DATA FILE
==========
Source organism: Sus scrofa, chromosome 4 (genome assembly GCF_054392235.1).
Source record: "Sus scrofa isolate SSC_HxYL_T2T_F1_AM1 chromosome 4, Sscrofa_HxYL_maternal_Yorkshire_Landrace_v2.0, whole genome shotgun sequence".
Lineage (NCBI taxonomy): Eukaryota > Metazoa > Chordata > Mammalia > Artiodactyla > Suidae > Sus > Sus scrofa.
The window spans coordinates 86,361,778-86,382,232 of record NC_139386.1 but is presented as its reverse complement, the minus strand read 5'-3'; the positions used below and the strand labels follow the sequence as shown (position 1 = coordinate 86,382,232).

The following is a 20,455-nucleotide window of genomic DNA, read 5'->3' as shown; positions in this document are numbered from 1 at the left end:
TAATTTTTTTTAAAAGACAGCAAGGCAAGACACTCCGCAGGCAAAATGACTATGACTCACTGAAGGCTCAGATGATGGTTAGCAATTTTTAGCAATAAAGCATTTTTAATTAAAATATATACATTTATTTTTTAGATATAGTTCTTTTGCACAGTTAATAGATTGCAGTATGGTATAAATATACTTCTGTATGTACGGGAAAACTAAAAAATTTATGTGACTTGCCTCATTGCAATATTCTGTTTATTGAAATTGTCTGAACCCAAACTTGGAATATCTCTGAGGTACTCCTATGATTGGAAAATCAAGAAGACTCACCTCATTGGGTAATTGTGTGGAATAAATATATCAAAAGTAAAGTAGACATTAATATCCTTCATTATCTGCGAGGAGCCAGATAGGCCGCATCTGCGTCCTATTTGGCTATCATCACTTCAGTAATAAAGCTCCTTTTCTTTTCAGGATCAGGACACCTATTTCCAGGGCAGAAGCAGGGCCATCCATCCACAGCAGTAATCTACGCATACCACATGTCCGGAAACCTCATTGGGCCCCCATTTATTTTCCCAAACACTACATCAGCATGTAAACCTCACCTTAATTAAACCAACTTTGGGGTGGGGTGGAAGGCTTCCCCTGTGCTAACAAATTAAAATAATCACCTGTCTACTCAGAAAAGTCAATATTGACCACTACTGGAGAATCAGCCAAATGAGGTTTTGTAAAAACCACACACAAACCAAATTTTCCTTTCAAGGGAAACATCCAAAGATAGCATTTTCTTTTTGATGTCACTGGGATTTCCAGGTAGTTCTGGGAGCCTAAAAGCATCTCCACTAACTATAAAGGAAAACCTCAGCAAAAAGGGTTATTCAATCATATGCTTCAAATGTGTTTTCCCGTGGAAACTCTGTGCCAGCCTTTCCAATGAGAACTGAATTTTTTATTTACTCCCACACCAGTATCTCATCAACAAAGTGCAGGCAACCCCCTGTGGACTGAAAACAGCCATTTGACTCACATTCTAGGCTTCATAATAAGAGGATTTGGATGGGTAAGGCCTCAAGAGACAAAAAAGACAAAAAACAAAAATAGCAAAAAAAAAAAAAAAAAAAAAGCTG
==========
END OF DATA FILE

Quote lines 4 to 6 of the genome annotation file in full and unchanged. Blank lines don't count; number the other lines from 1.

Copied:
The window spans coordinates 86,361,778-86,382,232 of record NC_139386.1 but is presented as its reverse complement, the minus strand read 5'-3'; the positions used below and the strand labels follow the sequence as shown (position 1 = coordinate 86,382,232).

The following is a 20,455-nucleotide window of genomic DNA, read 5'->3' as shown; positions in this document are numbered from 1 at the left end:
TAATTTTTTTTAAAAGACAGCAAGGCAAGACACTCCGCAGGCAAAATGACTATGACTCACTGAAGGCTCAGATGATGGTTAGCAATTTTTAGCAATAAAGCATTTTTAATTAAAATATATACATTTATTTTTTAGATATAGTTCTTTTGCACAGTTAATAGATTGCAGTATGGTATAAATATACTTCTGTATGTACGGGAAAACTAAAAAATTTATGTGACTTGCCTCATTGCAATATTCTGTTTATTGAAATTGTCTGAACCCAAACTTGGAATATCTCTGAGGTACTCCTATGATTGGAAAATCAAGAAGACTCACCTCATTGGGTAATTGTGTGGAATAAATATATCAAAAGTAAAGTAGACATTAATATCCTTCATTATCTGCGAGGAGCCAGATAGGCCGCATCTGCGTCCTATTTGGCTATCATCACTTCAGTAATAAAGCTCCTTTTCTTTTCAGGATCAGGACACCTATTTCCAGGGCAGAAGCAGGGCCATCCATCCACAGCAGTAATCTACGCATACCACATGTCCGGAAACCTCATTGGGCCCCCATTTATTTTCCCAAACACTACATCAGCATGTAAACCTCACCTTAATTAAACCAACTTTGGGGTGGGGTGGAAGGCTTCCCCTGTGCTAACAAATTAAAATAATCACCTGTCTACTCAGAAAAGTCAATATTGACCACTACTGGAGAATCAGCCAAATGAGGTTTTGTAAAAACCACACACAAACCAAATTTTCCTTTCAAGGGAAACATCCAAAGATAGCATTTTCTTTTTGATGTCACTGGGATTTCCAGGTAGTTCTGGGAGCCTAAAAGCATCTCCACTAACTATAAAGGAAAACCTCAGCAAAAAGGGTTATTCAATCATATGCTTCAAATGTGTTTTCCCGTGGAAACTCTGTGCCAGCCTTTCCAATGAGAACTGAATTTTTTATTTACTCCCACACCAGTATCTCATCAACAAAGTGCAGGCAACCCCCTGTGGACTGAAAACAGCCATTTGACTCACATTCTAGGCTTCATAATAAGAGGATTTGGATGGGTAAGGCCTCAAGAGACAAAAAAGACAAAAAACAAAAATAGCAAAAAAAAAAAAAAAAAAAAAGCTG